When a friend suggested Puerto Rico as a vacation destination, I balked at first. After hearing about the island’s financial woes and the devastation wrought by hurricane Maria in 2017, I worried about what we’d find. But after reading multiple recent good reviews of hotels on Trip Advisor and hearing Lin Manuel Miranda’s entreaties to support the island’s economy, I was intrigued. The quick 3.5 hour flight from New York or Connecticut (and that we could avoid the headaches of passing through immigration and changing currency) cinched the deal.
Puerto Rico did not disappoint. There still is hurricane damage, for sure- on the way home from a rainforest tour, we passed row after row of dilapidated structures, mostly consisting of modest no-longer-habitable homes. In contrast, the touristy Condado beach neighborhood and Old San Juan have been fully restored, and they offer plenty of activities and food options for visitors. I hope that our tourist dollars contributed to the gargantuan task of getting at least some local families back on their feet.
Boating was at the top of my list of must-do activities—even if I visit the landlocked desert, I’d bet that I could work a boat into the trip somehow. Luckily, San Juan had plenty of boat-centered recreational options. We rented a snappy red Yamaha jet boat- aptly named “Hot Tamale”- from San Juan Boat Rentals. After visiting Castillo San Felipe del Morro on land, we got to see it as the 17th century Spanish sea captains did. Instead of scanning the horizon for pirates, however, we worried only about avoiding novice jet-skiers and towering mega cruise ships. We anchored in a calm inlet near the city walls of Old San Juan and swam in the warm turquoise-blue waters, followed by my daughter’s first time on a wakeboard (she’s now hooked). The highlight, of course, was when I got to take the wheel and zoom across the bay—a welcome dose of medication for my boat fever.
Another highlight was a tour of the El Yunque Rain Forest, which we arranged through the tour desk at our hotel. El Yunque is a world away from Puerto Rico’s sandy Caribbean beaches. It is lush and green, and filled with dazzling waterfalls and mountain views. Our guide, Janilla, was comedian, historian, naturalist, photographer, and mother-hen all rolled into one, informing us about the local flora and fauna and island culture and history, all the while keeping us on schedule. She also guided us to a roadside stand for lunch, where we enjoyed conch fritters, roast chicken, and pasteles, which is a Puerto Rican Christmastime treat of root vegetables, meat, and plantain, all wrapped in banana leaves.
Wining and Dining:
Excellent food options abounded. Highlights included a chocolate brunch at Chocobar Cortés, which features Caribbean-farmed chocolate in every dish. We devoured the chocolate French toast, churros with chocolate sauce, and I treated myself to chocolate milk spiked with Puerto Rican rum (yum!). For dinner, most of our best meals were a quick Uber-ride outside of the touristy Condado beach neighborhood. Musa Gastro Pub features a wide selection of delicious cocktails and gourmet riffs on traditional Puerto Rican fare. It was also kid-friendly with excellent service. Asere Cubano was in a vibrant neighborhood filled with bars and live music. The chef served up a whole fried red snapper, killer empanadas, and coconut flan for dessert. Oceano was memorable for its food, service, and atmosphere. We sat on a terrace overlooking the ocean, watching the glittering lights of cruise ships travel east along the Puerto Rican coast. Enjoying Atlantic shrimp while listening to waves crash on the shore and breathing in the salty ocean air was my version of perfecto.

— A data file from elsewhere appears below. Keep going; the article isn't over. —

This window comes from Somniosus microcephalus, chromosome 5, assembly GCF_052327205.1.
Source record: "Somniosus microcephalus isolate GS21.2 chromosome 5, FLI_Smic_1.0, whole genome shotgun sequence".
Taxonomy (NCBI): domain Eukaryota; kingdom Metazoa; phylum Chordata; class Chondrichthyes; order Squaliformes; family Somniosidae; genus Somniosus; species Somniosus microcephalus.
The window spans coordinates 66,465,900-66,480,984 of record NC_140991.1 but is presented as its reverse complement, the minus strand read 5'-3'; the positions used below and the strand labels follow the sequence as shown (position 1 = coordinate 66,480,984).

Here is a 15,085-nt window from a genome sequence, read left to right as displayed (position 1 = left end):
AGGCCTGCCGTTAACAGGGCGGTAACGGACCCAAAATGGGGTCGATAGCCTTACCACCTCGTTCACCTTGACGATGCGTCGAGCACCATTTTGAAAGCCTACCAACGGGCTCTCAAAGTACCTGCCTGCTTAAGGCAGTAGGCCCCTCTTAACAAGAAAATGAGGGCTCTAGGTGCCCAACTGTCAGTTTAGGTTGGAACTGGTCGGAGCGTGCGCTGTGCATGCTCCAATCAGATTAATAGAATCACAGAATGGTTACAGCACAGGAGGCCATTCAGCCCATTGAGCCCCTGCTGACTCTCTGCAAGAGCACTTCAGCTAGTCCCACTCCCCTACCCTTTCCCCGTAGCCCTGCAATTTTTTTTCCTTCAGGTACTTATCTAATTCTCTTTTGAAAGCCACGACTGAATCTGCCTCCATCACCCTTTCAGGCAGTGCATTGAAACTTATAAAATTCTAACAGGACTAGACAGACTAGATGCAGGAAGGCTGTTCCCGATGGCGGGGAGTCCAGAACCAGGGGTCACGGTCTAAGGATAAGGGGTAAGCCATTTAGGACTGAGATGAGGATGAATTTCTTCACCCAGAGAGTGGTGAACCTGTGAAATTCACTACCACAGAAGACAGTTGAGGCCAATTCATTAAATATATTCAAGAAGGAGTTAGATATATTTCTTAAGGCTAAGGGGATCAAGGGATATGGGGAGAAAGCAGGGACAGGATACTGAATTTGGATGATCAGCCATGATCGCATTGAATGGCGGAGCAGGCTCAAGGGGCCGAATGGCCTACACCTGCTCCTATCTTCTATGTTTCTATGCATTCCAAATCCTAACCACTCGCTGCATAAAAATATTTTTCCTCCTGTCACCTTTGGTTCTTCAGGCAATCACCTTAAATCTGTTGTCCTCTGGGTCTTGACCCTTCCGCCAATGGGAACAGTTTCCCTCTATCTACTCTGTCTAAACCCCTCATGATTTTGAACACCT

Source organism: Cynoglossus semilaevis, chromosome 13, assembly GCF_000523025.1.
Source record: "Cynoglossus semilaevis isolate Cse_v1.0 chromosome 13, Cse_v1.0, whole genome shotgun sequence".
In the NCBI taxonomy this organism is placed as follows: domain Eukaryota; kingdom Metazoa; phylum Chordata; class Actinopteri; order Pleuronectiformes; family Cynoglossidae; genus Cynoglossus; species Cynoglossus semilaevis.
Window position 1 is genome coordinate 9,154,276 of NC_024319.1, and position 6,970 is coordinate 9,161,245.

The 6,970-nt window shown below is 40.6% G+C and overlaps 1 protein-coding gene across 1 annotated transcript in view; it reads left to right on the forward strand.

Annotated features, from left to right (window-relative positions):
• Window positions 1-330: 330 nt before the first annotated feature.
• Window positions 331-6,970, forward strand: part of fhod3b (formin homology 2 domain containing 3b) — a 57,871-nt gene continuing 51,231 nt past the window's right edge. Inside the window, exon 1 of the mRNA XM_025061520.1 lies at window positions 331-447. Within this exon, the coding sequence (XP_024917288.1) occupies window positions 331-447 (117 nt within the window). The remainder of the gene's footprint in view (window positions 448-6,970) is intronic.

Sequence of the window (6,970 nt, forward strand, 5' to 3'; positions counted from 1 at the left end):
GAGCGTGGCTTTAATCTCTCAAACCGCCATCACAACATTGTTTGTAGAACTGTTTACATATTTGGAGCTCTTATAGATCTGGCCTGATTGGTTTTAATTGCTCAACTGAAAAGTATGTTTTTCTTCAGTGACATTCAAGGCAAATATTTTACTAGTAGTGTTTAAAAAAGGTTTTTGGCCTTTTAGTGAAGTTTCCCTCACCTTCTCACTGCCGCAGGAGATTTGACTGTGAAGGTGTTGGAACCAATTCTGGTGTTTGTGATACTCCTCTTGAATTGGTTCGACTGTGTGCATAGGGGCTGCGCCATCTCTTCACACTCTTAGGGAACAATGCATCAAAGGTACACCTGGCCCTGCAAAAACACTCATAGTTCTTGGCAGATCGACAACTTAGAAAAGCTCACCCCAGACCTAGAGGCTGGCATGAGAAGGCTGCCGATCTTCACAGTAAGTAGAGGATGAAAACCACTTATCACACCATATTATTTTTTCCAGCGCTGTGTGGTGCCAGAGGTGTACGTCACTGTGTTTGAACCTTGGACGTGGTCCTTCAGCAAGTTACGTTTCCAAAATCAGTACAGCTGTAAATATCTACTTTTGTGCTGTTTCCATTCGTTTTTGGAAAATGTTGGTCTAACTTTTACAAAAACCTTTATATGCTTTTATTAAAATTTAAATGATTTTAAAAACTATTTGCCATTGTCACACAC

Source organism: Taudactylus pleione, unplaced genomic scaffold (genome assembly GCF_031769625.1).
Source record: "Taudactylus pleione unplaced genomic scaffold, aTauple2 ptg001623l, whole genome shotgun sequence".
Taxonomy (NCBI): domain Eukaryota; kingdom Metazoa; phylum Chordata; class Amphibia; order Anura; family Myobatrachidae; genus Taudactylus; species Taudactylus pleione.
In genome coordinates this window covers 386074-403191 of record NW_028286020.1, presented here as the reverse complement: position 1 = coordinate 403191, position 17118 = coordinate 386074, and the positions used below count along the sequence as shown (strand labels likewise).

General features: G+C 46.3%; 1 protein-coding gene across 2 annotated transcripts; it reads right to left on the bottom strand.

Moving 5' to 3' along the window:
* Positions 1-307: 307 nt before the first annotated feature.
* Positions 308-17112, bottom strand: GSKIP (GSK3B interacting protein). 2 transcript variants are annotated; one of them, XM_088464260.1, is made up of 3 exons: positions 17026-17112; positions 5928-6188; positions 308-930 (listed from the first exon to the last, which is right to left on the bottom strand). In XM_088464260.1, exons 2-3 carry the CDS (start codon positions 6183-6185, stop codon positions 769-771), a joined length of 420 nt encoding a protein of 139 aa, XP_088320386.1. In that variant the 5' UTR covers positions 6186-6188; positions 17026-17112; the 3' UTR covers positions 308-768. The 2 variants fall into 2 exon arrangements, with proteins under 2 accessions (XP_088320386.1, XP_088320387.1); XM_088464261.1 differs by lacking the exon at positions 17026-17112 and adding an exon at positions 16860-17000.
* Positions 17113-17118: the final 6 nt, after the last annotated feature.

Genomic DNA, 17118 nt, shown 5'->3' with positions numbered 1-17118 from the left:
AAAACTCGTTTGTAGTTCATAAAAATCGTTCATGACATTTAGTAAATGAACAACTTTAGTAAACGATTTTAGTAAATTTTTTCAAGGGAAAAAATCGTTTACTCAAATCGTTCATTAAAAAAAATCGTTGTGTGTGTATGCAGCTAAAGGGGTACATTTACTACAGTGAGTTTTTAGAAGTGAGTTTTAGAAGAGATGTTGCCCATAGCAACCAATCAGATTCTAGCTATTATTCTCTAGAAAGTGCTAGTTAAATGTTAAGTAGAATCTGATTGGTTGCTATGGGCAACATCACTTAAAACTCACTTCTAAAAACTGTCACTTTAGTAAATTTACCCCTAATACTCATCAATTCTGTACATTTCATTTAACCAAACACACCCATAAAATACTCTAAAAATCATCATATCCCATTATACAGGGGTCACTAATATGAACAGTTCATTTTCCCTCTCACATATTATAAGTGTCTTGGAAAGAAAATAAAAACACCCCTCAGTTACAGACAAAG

If you’re staying in the Condado beach neighborhood or Old San Juan, there’s no need to rent a car at the airport. Everything we wanted to see and do was a quick, reasonably-priced cab or Uber ride away, and parking on the beach strip was expensive- $25/day at our hotel.
Eating out three meals a day will kill your vacation budget. We stayed at La Concha in one of the tower suites. Although the room was slightly more expensive, the kitchenette allowed us to buy groceries locally and eat breakfast in the room. I also packed our suitcase with breakfast and snack staples from home, including chocolate-chip banana bread, homemade focaccia, and Clif Bars. Some days, we also reheated our dinner leftovers for lunch, and we bought a tub of ice cream at the grocery store, instead of buying ice cream for the kids at restaurants.
La Concha was a great place to stay, with two infinity pools (one was adults-only) overlooking the ocean, and a wide expanse of beach just steps from the pools. In the evening, there was live music at the hotel bar and a DJ. La Concha was also a short walk away from groceries, coffee houses, pharmacies, and multiple eateries.
All-in-all Puerto Rico offered an excellent balance of beach-time, hiking, food, culture, and history (as well as a welcome respite from the cold, dark environs back home). Adiós San Juan . . . at least until next time.